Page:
Controls and Options
In order to maintain a very clean appearance — Samsung is all about style, after all — the SyncMaster T220 does not have any controls on the front with the exception of a touch-sensitive power “button” near the bottom right.
To access the on-screen menu for adjusting contrast, brightness, and orientation, you’ll need to use the buttons located along the right side of the monitor. It’s a little weird not being able to see the buttons as you change the settings, but that’s the price you pay for style.
Although it might detract from the slick appearance, I think that I would prefer having the controls on the underside of the monitor with the labels on the front side in small font. This is largely a matter of personal preference and the having the labels on the front might take away from the cool chrome edging too. Six of one, half a dozen of the other. Samsung has used this sort of design for a while now in their HDTV line so if you own a Samsung LCD HDTV, you’ll probably already be used to this.
Performance and Aesthetics
There’s no denying that Samsung knows what they’re doing when it comes to making aesthetically pleasing products. Their LCDs are just great to look at and the SyncMaster T220 is no exception. I’m digging the deep red finish and the chrome accents that run around around the perimeter just add to the appeal.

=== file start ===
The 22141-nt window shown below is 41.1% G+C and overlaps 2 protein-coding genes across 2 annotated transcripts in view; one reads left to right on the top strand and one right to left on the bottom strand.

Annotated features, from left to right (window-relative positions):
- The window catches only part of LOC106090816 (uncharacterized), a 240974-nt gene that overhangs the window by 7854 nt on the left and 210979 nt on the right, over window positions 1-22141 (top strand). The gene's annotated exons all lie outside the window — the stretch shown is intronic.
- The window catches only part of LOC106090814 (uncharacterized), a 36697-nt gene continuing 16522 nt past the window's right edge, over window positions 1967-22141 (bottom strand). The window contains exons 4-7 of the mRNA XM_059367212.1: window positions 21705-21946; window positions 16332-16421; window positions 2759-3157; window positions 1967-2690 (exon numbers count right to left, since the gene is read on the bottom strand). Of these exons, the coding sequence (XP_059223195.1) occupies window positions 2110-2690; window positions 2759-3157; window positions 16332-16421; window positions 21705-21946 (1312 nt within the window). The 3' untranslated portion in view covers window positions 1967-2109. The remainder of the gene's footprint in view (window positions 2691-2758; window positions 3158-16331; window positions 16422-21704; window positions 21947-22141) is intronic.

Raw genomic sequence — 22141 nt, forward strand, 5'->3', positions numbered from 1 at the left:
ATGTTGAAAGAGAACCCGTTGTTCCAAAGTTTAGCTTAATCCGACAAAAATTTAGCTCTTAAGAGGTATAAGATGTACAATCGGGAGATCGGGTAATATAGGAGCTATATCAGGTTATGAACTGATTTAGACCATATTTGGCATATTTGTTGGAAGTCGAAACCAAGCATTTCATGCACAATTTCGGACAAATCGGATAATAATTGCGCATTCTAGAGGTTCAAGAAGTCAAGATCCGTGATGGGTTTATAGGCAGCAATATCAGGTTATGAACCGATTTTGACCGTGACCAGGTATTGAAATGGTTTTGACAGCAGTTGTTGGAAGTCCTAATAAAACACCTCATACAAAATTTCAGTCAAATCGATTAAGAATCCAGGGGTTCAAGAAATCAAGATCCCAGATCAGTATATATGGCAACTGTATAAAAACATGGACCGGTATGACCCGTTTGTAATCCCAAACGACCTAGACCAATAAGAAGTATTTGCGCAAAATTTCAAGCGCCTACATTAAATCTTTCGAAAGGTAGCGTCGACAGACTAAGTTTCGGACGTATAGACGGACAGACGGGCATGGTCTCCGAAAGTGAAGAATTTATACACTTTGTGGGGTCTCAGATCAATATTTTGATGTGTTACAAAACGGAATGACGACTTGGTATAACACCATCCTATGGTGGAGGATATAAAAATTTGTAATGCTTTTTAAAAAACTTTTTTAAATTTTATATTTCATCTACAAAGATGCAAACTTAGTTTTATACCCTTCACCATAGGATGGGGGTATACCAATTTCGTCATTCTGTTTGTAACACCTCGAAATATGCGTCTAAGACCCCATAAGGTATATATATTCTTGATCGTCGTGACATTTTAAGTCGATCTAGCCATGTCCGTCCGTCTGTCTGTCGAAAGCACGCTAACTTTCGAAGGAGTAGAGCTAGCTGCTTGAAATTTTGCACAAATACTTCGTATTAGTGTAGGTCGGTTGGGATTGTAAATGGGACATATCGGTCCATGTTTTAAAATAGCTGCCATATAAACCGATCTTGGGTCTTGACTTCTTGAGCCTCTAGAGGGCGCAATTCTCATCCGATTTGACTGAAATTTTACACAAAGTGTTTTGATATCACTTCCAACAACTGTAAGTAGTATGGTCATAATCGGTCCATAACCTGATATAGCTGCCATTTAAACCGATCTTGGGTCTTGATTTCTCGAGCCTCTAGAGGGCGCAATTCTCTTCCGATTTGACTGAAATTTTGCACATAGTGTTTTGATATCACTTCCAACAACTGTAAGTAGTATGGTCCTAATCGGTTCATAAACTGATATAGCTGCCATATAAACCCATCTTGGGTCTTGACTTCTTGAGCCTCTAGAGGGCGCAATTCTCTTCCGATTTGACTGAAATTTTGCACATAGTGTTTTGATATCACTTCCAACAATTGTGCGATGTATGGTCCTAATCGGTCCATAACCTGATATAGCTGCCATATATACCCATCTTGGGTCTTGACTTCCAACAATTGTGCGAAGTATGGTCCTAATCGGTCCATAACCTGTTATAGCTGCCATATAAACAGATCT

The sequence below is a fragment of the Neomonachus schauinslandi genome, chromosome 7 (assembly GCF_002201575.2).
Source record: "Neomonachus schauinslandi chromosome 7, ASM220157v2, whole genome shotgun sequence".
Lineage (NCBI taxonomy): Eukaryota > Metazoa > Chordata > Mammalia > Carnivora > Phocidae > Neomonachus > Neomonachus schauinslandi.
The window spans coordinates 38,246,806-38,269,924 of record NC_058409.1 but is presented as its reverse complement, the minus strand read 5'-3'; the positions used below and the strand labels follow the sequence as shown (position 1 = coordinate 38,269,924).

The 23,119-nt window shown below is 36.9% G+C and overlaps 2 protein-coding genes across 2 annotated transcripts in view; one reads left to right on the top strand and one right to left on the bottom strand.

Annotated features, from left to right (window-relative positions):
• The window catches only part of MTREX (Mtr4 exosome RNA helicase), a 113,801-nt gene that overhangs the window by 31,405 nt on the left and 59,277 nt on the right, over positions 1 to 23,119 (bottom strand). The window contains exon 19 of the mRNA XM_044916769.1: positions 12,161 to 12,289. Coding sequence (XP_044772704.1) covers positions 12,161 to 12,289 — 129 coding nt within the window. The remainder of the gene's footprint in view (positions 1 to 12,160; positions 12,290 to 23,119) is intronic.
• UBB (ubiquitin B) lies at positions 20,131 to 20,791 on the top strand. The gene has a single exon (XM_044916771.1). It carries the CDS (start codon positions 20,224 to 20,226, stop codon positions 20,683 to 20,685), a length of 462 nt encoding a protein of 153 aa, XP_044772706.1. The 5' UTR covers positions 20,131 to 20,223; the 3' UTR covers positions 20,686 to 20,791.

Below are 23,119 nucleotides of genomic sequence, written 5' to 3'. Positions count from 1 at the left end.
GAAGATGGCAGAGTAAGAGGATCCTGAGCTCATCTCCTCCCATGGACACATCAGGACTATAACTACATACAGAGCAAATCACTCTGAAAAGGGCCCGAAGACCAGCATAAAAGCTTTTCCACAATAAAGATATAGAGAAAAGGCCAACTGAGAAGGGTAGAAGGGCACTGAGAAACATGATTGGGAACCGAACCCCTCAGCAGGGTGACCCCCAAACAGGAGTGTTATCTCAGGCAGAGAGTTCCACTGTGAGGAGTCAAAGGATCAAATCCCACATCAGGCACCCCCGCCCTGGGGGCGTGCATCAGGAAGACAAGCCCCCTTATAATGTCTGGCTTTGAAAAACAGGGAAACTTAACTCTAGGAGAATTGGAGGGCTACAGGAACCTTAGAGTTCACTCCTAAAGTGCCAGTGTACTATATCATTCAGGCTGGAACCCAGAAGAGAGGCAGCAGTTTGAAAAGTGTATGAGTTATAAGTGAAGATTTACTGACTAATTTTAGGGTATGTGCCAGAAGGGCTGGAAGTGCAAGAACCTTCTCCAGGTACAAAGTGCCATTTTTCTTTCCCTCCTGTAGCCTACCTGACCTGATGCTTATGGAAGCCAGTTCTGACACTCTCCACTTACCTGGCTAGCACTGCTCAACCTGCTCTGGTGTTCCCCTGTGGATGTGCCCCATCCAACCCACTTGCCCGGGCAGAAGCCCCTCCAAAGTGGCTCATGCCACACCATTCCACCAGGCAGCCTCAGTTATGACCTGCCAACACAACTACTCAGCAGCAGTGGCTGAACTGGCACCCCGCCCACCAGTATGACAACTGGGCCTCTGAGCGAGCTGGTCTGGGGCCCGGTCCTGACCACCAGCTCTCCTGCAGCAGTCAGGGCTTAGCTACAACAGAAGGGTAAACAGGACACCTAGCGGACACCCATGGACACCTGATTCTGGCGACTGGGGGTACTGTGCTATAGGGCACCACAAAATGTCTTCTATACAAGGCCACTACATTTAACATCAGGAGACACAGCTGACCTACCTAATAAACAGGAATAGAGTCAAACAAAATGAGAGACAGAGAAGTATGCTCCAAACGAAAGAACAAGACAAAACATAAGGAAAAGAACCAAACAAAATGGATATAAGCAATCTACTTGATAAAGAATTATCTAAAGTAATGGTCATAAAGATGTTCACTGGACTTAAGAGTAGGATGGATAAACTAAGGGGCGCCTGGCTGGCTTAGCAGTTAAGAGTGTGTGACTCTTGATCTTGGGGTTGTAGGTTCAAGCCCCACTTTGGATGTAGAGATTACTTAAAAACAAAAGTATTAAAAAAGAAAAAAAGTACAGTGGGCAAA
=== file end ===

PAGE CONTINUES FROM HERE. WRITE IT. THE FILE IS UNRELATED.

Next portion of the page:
In terms of performance, I was perfectly satisfied with what the SyncMaster T220 has to offer. The 22-inch widescreen is a great size for most applications and, as I mentioned before, the color reproduction and contrast is very good. Watching videos and surfing the web is an absolute joy. No complaints on this end. Thanks to a 2 ms response time, playing games was also quite the experience, offering ghost free play. Frag away my friends.
Samsung also claims that the SyncMaster T220 is very energy efficient, having a standby power draw of just 0.3W. Did the real world live up to these claims? Well, a power meter told me that the SyncMaster T220 — when off — was drawing 2 watts of power. This might just be too low to measure, so it’s still possible that it only uses 0.3W. When on and under regular office use, the T220 had a 36 watt draw. When there was no input (scanning for input), the power draw balloons up to 49 watts. This could be because it is trying to read both the VGA and DVI inputs, effectively increasing the need for power. It would shut off the unused input once it figures out which one is in use.